I'm comfortable with all 5 basic box positions and 7 3-note-per-string patterns for diatonic scale. I can switch among these positions fairly well. Problem is, when I try to emphasize on a mode, it feels like I'm drawing on a blank sheet. E.g., let's say I'm trying to play dorian. If I think of it as an independent scale, i.e. not relating it to its parent ionian, but using the intervals to define it, then I need to memorize all of its position from scratch. As the starting/ending note of this mode is different than that of the ionian, my existing knowledge of scale shapes doesn't help me. This is true for any of the modes.

So, at this point I've started to think if I'm missing something. Because memorizing all 7 mode would require memorizing 7*(5+7) = 84 shapes. I'm not very sure if that is the optimal way to do it. Any help is appreciated.

  • When I was learning the modes, I found it easiest to think of them as they compare to either a major or a minor scale. Lydian is major with #4, Mixolydian is major with b7, Dorian is minor with Major 6, Phrygian is minor with b2 and Locrian is minor with b2 and b5. There's still some memorization there but not necessarily having to consider every note, assuming you know major and natural minor well. It can also be helpful to connect them to songs/bands/genres. For example, Tool writes in Phrygian a lot, Grateful Dead's Fire on the Mountain is in Mixolydian and a lot of funk songs are Dorian. – Basstickler Aug 22 '16 at 17:02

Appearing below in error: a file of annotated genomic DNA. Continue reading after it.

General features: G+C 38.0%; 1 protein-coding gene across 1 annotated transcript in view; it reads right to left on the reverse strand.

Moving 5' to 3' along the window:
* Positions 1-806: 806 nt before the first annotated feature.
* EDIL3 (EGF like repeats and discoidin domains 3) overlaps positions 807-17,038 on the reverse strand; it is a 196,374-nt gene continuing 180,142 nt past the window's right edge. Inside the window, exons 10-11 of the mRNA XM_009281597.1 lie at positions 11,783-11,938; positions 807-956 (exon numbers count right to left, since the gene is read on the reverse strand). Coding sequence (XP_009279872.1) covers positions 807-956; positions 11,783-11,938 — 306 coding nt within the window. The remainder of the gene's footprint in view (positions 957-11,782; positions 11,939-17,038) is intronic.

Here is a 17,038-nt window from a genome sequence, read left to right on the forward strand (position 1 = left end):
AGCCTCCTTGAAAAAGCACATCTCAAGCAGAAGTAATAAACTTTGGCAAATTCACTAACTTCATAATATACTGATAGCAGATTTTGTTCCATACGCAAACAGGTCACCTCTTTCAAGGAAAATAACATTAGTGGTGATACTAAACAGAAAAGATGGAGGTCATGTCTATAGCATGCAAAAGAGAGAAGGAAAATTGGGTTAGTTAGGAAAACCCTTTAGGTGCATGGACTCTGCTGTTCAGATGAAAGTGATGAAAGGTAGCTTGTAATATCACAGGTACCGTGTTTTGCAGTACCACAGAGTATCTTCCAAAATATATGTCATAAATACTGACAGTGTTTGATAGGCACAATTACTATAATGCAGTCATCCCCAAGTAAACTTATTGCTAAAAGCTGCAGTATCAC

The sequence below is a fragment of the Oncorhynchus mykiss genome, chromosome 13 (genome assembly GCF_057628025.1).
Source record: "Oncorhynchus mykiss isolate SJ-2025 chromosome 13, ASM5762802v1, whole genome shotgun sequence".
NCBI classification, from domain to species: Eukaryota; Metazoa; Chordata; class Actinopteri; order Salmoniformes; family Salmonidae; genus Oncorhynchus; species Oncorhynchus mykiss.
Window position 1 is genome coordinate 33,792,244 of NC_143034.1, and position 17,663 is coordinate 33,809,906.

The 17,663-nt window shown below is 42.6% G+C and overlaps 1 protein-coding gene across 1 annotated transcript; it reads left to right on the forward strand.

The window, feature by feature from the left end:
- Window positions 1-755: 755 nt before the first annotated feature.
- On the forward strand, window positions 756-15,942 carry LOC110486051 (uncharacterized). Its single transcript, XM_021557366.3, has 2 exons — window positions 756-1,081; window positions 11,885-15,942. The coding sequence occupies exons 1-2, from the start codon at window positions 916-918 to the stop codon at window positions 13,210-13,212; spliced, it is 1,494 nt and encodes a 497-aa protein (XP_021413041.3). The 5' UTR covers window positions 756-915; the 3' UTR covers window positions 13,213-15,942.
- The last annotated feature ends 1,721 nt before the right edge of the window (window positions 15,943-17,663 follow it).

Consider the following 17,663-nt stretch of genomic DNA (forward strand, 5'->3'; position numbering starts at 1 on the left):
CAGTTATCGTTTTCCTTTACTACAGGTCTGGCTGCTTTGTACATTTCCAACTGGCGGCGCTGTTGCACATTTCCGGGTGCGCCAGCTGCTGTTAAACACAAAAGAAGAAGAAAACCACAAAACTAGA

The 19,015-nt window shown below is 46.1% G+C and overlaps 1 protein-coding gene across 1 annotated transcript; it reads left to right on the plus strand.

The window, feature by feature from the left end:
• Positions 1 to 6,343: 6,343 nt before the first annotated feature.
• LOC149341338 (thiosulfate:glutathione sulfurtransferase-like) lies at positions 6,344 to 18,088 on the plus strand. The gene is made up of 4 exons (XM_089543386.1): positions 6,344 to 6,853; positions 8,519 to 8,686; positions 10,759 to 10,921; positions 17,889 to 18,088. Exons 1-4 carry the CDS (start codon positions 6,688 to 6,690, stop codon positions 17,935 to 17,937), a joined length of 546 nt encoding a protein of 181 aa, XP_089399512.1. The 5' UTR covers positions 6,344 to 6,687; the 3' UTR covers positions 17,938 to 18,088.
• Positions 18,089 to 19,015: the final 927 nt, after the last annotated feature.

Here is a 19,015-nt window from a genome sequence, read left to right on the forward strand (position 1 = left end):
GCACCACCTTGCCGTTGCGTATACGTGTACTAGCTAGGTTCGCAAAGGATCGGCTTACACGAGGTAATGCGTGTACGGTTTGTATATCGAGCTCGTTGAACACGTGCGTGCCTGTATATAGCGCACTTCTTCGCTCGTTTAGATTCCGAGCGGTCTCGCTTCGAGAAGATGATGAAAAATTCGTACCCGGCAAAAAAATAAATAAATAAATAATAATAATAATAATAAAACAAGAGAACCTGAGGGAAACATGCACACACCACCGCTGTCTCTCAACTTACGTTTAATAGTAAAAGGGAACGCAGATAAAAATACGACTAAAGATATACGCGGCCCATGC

I think there are three approaches complementing each other that work for most people: